Antigun candidate wins race in Illinois, with big assist from Bloomberg PAC
Michael Bloomberg's PAC pelted the airwaves with ads against a former congresswoman vying for the Illinois seat vacated by Jesse Jackson Jr., citing her record on guns. She lost Tuesday. The winner: an avid backer of more gun control.
Chicago — Score one for New York Mayor Michael Bloomberg and his national gun-control campaign. The candidate whom his political-action committee backed for a congressional seat in Illinois – to the tune of $2 million – won the Democratic primary Tuesday, virtually assuring she will ultimately be the US representative of the heavily Democratic district.
Robin Kelly, an Illinois state representative, still faces the April 9 general election for the seat vacated by former US Rep. Jesse Jackson Jr. (D), who quit his post soon after being reelected in November, under an ethics cloud.
Ms. Kelly won about 52 percent of the vote in a race for Illinois’s Second Congressional District, in which she was one of 16 candidates. Debbie Halvorson, a former US representative, was a distant second with about 25 percent. Anthony Beale, a Chicago alderman, in third place, received 11 percent.
The outcome may raise the stakes in the national gun debate. Mayor Bloomberg is an ardent advocate of stricter gun laws, and he's made it known that he intends to use some of his fortune to try to counter what he sees as the National Rifle Association's outsized influence over Congress. Leading up to Tuesday's primary in the congressional special election, Bloomberg's USA PAC bought at least $2 million in ads that attacked Ms. Halvorson's record on guns. She once received an 'A' rating from the NRA and is on record as opposing President Obama's push for an assault weapons ban, which Bloomberg backs.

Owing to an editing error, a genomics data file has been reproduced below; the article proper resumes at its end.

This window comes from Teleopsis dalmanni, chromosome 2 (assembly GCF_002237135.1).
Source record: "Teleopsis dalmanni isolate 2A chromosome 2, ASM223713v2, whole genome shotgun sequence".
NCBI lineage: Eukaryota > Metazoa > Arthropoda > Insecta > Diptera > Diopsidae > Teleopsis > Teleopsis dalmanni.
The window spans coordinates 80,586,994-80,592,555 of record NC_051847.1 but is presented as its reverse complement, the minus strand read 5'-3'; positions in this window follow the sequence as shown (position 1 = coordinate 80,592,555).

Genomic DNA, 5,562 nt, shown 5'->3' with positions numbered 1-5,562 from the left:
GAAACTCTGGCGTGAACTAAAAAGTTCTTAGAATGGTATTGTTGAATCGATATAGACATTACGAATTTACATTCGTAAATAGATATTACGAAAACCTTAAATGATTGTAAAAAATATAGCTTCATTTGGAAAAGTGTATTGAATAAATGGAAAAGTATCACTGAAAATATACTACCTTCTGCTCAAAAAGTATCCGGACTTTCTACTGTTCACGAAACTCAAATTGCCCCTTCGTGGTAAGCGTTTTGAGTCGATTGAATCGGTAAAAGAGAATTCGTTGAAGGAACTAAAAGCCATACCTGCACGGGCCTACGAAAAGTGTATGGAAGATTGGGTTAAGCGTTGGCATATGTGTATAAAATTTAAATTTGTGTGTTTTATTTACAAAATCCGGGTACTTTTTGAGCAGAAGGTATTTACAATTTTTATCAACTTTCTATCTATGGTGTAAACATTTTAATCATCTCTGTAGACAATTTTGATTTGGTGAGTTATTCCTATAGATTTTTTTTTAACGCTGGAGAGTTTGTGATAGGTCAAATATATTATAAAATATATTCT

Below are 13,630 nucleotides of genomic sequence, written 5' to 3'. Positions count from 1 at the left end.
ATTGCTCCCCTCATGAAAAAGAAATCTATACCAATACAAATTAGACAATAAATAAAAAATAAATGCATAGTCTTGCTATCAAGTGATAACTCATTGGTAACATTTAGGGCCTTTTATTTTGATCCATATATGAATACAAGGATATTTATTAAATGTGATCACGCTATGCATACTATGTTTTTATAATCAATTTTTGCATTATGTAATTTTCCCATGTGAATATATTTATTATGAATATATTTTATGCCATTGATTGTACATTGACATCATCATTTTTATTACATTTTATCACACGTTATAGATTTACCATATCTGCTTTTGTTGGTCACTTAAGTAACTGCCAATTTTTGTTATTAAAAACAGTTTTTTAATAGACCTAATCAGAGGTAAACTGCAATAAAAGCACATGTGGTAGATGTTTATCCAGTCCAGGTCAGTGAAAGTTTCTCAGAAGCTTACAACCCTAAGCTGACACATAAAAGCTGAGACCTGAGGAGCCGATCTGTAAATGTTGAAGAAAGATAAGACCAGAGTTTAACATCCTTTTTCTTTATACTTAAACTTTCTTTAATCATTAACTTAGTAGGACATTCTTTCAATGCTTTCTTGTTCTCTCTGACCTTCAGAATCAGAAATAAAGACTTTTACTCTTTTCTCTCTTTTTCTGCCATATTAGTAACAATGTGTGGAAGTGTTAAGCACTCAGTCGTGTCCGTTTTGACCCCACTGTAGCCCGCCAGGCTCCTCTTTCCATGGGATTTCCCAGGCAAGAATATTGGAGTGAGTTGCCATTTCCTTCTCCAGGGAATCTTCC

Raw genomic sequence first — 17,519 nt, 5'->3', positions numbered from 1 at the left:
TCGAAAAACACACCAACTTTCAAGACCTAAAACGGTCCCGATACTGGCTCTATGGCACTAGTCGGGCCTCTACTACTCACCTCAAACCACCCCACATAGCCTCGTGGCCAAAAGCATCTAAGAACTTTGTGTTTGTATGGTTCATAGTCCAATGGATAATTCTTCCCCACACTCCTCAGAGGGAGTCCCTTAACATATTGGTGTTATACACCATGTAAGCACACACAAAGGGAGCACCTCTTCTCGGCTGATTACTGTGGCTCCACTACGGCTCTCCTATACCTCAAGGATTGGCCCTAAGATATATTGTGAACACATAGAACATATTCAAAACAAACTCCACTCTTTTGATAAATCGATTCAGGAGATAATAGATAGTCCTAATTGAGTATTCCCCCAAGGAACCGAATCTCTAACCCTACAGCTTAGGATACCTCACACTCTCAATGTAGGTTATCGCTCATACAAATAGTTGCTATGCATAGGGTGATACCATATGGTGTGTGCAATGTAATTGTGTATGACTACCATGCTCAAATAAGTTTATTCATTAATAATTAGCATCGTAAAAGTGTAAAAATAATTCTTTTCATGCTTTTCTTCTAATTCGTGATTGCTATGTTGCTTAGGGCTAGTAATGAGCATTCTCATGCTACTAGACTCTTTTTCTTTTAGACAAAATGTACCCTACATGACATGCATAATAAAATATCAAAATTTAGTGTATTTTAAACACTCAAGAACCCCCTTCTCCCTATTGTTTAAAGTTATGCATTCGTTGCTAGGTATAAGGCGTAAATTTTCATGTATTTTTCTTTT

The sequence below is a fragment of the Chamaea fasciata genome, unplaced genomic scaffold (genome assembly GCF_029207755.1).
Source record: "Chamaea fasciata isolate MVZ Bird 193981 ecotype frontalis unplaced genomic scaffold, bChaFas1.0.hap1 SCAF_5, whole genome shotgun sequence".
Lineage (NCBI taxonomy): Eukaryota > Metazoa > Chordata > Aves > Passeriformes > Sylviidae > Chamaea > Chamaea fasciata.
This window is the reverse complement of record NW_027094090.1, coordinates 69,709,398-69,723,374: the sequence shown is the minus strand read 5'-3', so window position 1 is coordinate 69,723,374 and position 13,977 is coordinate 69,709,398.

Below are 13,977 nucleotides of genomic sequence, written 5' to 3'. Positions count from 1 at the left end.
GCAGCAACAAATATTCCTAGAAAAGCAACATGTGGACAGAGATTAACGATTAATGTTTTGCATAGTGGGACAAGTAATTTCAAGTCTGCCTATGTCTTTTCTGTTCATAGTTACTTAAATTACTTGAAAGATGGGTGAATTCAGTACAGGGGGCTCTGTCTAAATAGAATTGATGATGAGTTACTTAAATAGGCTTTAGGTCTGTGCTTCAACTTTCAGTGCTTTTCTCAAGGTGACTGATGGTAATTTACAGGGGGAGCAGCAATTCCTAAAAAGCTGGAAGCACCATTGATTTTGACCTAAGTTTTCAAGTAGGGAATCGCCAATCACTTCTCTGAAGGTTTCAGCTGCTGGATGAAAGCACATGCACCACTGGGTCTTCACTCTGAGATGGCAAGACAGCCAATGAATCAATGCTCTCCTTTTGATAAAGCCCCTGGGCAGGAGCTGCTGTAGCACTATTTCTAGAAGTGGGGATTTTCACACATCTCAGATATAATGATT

Gun violence is a big issue in this particular congressional district. It includes a small section of Chicago’s far South Side where the number of homicides jumped last summer and continues to surge upward, prompting many community leaders and Chicago Mayor Rahm Emanuel to call for stricter gun regulation. Kelly ran on a pledge to reduce gun violence by supporting bans on assault weapons and "concealed carry" permits and reducing the loophole for weaponry sold at gun shows.
Kelly reiterated that message in accepting the Democratic nomination late Tuesday.
“You sent a message that was heard around our state and across the nation. A message that tells the NRA that their days of holding our country hostage are coming to an end. And their days of scaring Congress to submission on gun control is coming to a close,” she told supporters.
In her concession speech, Halvorson suggested that her campaign was drowned out by the media onslaught against her waged by the Bloomberg PAC.
“We all know how rough it was for me to have to run an election against somebody who spent $2 million against me … somebody timed it that every 7-1/2 minutes there was a commercial that showed misinformation,” she said.
She also asked supporters to back Kelly in the April election. “Tonight is the night to rally around Robin. We are all Democrats,” she said.
Tweets from Bloomberg's Twitter account Tuesday night said: “Robin Kelly’s victory is an important one for common sense leadership on gun violence, a problem plaguing our nation,” and “tonight’s results are the latest sign that voters across the country demand change from their representatives.”
One factor that helped Kelly was low turnout. By midafternoon, the Chicago Board of Elections reported that turnout was at 11 percent, which included voting that morning and absentee voting. It was the lowest turnout for any area election in decades, officials said. An afternoon snowstorm, which dropped more than four inches of the white stuff in some areas, worsened prospects for a robust turnout.
Mr. Jackson resigned in November amid allegations of corruption. Last week, he and his wife, Sandi Jackson, a former Chicago alderman, pleaded guilty to federal charges involving about $750,000 in campaign funds they used for personal gain over a seven-year period.